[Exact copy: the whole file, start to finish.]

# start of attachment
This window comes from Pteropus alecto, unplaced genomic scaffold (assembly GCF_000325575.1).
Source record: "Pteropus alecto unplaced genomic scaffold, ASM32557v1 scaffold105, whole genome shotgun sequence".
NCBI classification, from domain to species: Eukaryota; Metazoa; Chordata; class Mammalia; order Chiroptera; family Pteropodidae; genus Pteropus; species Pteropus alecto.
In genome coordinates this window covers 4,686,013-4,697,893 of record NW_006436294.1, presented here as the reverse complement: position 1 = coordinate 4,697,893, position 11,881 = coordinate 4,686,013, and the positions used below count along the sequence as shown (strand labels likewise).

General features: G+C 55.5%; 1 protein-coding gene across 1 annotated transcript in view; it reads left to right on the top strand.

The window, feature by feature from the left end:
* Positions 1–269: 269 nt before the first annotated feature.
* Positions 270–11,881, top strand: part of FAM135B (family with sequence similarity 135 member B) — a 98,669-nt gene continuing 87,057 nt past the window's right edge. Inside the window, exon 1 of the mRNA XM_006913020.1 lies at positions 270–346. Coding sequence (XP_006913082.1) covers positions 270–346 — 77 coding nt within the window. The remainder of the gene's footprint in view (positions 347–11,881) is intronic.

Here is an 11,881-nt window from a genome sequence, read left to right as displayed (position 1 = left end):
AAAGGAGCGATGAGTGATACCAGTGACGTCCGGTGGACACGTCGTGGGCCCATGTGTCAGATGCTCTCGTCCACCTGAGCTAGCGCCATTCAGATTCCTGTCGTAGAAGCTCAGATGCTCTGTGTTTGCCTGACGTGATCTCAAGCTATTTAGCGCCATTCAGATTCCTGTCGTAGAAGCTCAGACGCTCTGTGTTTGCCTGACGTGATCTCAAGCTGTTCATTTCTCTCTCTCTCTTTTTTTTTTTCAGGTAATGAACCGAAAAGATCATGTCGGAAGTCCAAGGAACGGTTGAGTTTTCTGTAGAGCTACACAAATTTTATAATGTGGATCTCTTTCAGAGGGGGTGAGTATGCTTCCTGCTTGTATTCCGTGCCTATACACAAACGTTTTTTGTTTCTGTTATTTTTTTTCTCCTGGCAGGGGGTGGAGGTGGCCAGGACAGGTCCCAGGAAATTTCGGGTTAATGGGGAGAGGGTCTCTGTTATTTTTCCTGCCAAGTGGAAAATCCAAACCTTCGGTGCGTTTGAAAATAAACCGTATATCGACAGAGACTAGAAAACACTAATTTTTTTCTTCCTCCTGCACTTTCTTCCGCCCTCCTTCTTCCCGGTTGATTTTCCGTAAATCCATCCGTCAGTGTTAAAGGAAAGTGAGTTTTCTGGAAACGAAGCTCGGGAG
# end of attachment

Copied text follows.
This window comes from Pteropus alecto, unplaced genomic scaffold (assembly GCF_000325575.1).
Source record: "Pteropus alecto unplaced genomic scaffold, ASM32557v1 scaffold105, whole genome shotgun sequence".
NCBI classification, from domain to species: Eukaryota; Metazoa; Chordata; class Mammalia; order Chiroptera; family Pteropodidae; genus Pteropus; species Pteropus alecto.
In genome coordinates this window covers 4,686,013-4,697,893 of record NW_006436294.1, presented here as the reverse complement: position 1 = coordinate 4,697,893, position 11,881 = coordinate 4,686,013, and the positions used below count along the sequence as shown (strand labels likewise).

General features: G+C 55.5%; 1 protein-coding gene across 1 annotated transcript in view; it reads left to right on the top strand.

The window, feature by feature from the left end:
* Positions 1–269: 269 nt before the first annotated feature.
* Positions 270–11,881, top strand: part of FAM135B (family with sequence similarity 135 member B) — a 98,669-nt gene continuing 87,057 nt past the window's right edge. Inside the window, exon 1 of the mRNA XM_006913020.1 lies at positions 270–346. Coding sequence (XP_006913082.1) covers positions 270–346 — 77 coding nt within the window. The remainder of the gene's footprint in view (positions 347–11,881) is intronic.

Here is an 11,881-nt window from a genome sequence, read left to right as displayed (position 1 = left end):
AAAGGAGCGATGAGTGATACCAGTGACGTCCGGTGGACACGTCGTGGGCCCATGTGTCAGATGCTCTCGTCCACCTGAGCTAGCGCCATTCAGATTCCTGTCGTAGAAGCTCAGATGCTCTGTGTTTGCCTGACGTGATCTCAAGCTATTTAGCGCCATTCAGATTCCTGTCGTAGAAGCTCAGACGCTCTGTGTTTGCCTGACGTGATCTCAAGCTGTTCATTTCTCTCTCTCTCTTTTTTTTTTTCAGGTAATGAACCGAAAAGATCATGTCGGAAGTCCAAGGAACGGTTGAGTTTTCTGTAGAGCTACACAAATTTTATAATGTGGATCTCTTTCAGAGGGGGTGAGTATGCTTCCTGCTTGTATTCCGTGCCTATACACAAACGTTTTTTGTTTCTGTTATTTTTTTTCTCCTGGCAGGGGGTGGAGGTGGCCAGGACAGGTCCCAGGAAATTTCGGGTTAATGGGGAGAGGGTCTCTGTTATTTTTCCTGCCAAGTGGAAAATCCAAACCTTCGGTGCGTTTGAAAATAAACCGTATATCGACAGAGACTAGAAAACACTAATTTTTTTCTTCCTCCTGCACTTTCTTCCGCCCTCCTTCTTCCCGGTTGATTTTCCGTAAATCCATCCGTCAGTGTTAAAGGAAAGTGAGTTTTCTGGAAACGAAGCTCGGGAG